As Council Heads to Chambers Today, a Plea that It Abandon the Do-No-Harm-to-Landlords Doctrine
While arguing to limit the grace period tenants would have to pay back any missed rent to six months during the marathon city council session last Tuesday, March 17, Second District councilmember Paul Krekorian beseeched his colleagues to consider the Hippocratic Oath – the pledge physicians make to do no harm – and not enact policies that could have far-reaching negative consequences… for landlords.
Although the proceedings had been going on for almost seven hours at that point and seen nearly 50 emergency motions introduced, a do-no-harm-to-landlords plea still managed to stand out from the fray.
It was the day’s most egregious reminder of how poor council’s – and the city’s – track record has historically been on centering the needs of L.A.’s deeply rent-burdened and housing insecure populations.
It also would not be the last such reminder. Just three days later, the City of L.A.’s official twitter account would tout the creation of an $11 million loan program to assist small businesses on behalf of Mayor Eric Garcetti’s office, and follow it up with its own version of Krekorian’s oath. That the second tweet implied the economic shut-down wouldn’t be much of a burden to most Angelenos anyways was the icing on the cake. [That tweet was later deleted after being roundly blasted.]
Of course, the question council should be contemplating when it finally attempts to reconvene Friday morning is not one of doing no harm to landlords. Or to anyone else for that matter.
We have tens of thousands of Angelenos living on the street at the moment, nearly half of whom are Black, despite the fact that Black people only comprise about eight percent of the county’s total population. Hundreds of thousands more of our neighbors – mostly those from lower-income immigrant communities, the undocumented, the underpaid and underemployed in the informal sector, and/or those subsisting on the margins in historically disenfranchised communities – are severely rent-burdened, living in substandard conditions and paying between 50 and 90 percent of their income in rent.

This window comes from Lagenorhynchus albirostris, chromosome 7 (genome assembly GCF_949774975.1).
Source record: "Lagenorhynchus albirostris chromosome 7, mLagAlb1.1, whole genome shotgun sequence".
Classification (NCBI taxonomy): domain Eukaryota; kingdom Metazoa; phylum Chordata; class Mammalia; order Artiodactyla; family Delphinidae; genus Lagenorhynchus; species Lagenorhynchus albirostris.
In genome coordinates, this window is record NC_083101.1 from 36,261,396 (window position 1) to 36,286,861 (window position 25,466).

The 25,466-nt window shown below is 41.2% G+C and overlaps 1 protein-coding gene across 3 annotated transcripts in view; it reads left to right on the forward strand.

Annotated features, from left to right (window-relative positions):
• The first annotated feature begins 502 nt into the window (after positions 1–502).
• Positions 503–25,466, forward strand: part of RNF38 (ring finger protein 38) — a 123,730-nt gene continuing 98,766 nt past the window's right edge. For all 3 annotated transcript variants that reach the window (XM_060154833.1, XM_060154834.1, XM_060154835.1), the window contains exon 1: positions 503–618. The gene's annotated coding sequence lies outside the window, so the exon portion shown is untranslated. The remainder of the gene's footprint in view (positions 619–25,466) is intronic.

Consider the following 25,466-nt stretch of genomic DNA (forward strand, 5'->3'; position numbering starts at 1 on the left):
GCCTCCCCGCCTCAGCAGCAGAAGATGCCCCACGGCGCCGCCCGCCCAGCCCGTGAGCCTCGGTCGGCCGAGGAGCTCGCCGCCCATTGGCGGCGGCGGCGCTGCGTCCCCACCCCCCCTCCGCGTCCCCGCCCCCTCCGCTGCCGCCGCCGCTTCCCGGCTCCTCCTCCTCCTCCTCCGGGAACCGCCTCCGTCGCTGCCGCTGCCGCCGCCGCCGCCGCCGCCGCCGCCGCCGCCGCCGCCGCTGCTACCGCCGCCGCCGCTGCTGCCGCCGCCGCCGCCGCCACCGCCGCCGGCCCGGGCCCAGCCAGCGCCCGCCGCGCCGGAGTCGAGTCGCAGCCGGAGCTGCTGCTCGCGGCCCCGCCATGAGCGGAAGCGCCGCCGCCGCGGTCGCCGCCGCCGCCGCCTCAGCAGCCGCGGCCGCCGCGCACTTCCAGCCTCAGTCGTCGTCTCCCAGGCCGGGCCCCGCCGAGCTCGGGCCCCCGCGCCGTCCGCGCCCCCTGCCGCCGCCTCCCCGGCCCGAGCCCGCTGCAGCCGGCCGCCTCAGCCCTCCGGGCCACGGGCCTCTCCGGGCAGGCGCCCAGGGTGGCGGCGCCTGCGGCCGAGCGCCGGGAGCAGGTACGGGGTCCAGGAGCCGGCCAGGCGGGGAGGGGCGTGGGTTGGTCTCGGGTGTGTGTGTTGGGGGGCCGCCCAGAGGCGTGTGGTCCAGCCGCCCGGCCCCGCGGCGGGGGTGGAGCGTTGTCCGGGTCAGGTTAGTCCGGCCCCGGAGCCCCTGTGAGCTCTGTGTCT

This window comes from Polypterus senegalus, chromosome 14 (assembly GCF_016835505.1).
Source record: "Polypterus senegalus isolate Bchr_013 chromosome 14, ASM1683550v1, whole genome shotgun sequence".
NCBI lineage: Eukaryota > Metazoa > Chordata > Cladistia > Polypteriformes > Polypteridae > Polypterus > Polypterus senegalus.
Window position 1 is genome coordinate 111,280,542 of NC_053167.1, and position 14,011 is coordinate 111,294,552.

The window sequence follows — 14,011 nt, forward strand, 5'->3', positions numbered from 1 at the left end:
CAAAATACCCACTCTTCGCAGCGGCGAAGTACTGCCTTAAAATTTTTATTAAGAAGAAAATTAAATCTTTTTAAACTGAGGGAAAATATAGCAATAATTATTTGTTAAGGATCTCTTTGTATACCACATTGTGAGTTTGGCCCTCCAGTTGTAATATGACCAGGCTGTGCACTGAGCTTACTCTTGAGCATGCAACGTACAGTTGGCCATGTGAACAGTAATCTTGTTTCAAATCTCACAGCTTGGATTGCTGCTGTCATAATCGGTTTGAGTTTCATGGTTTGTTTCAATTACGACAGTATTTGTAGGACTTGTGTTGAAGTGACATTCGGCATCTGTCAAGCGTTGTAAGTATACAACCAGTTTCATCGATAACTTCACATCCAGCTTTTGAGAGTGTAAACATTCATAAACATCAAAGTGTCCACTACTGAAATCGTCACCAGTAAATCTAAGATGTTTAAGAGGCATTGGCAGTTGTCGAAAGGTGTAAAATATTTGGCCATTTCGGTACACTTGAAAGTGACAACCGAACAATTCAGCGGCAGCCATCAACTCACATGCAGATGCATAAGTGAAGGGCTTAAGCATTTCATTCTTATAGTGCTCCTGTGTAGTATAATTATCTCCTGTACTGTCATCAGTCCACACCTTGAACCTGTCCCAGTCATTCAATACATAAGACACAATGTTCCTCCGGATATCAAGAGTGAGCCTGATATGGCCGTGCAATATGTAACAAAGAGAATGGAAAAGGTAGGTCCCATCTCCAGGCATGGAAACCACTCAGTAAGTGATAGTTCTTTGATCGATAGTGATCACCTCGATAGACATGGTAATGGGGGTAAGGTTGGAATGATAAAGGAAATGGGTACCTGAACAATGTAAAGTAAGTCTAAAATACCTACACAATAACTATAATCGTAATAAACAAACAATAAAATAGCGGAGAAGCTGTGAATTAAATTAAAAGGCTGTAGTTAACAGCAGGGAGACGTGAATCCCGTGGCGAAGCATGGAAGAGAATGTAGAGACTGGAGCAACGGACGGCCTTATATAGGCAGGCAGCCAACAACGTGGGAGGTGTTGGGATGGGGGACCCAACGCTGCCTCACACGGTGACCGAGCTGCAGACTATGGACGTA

Harm is rooted in this city’s DNA.
The question at hand is whether city leadership is prepared to act in ways that stop perpetuating the harms that segregation built into the system.
[A mapping of rent-burdened Angelenos by the Neighborhood Data for Social Change platform – a project of USC’s Price Center for Social Innovation – shows the greatest concentration of rent-burdened populations tend to live in formerly redlined areas. “Rent-burdened” refers to those paying 30-50 percent of income in rent; “severely rent burdened” means paying 50 percent or more of your income in rent.]
Unfortunately, what we saw at council last Tuesday was not promising in that regard.
In adhering to the do-no-harm-to-landlords doctrine, council both reaffirmed its refusal to engage the structural barriers responsible for leaving so many of our neighbors behind and ensured those barriers would be woven into the safety net it was hastily knitting together.
Some of those barriers were perpetuated as a matter of course, as seen in David Ryu’s proposal to set aside $1,000,000 for those needing emergency assistance with residential or business rents in his district. While the decision to channel the funds through the Jewish Free Loan Association was likely made because council itself doesn’t have the capacity to manage a microloan and grant program, the fact that JFLA asks applicants to provide a social security number means some of his neediest constituents could be refused help.
At other moments, like during the discussion of the moratorium on street vending, the perpetuation of barriers appeared far more calculated.
It didn’t help that Seventh District councilmember Monica Rodríguez had introduced her motion with the declaration that, by attracting crowds, street vendors constituted “an immense public hazard” and a threat to other vulnerable people. She would later amend her remarks to clarify she did not mean to enact a full moratorium, but rather to have health protocols and permit compliance stringently enforced (as seen in the substitute motion below; see the full document here).
But councilmembers voting on the motion knew it would effectively constitute a moratorium in practice, both during the emergency period and long after that period had passed.
Or, at least, they should have known it.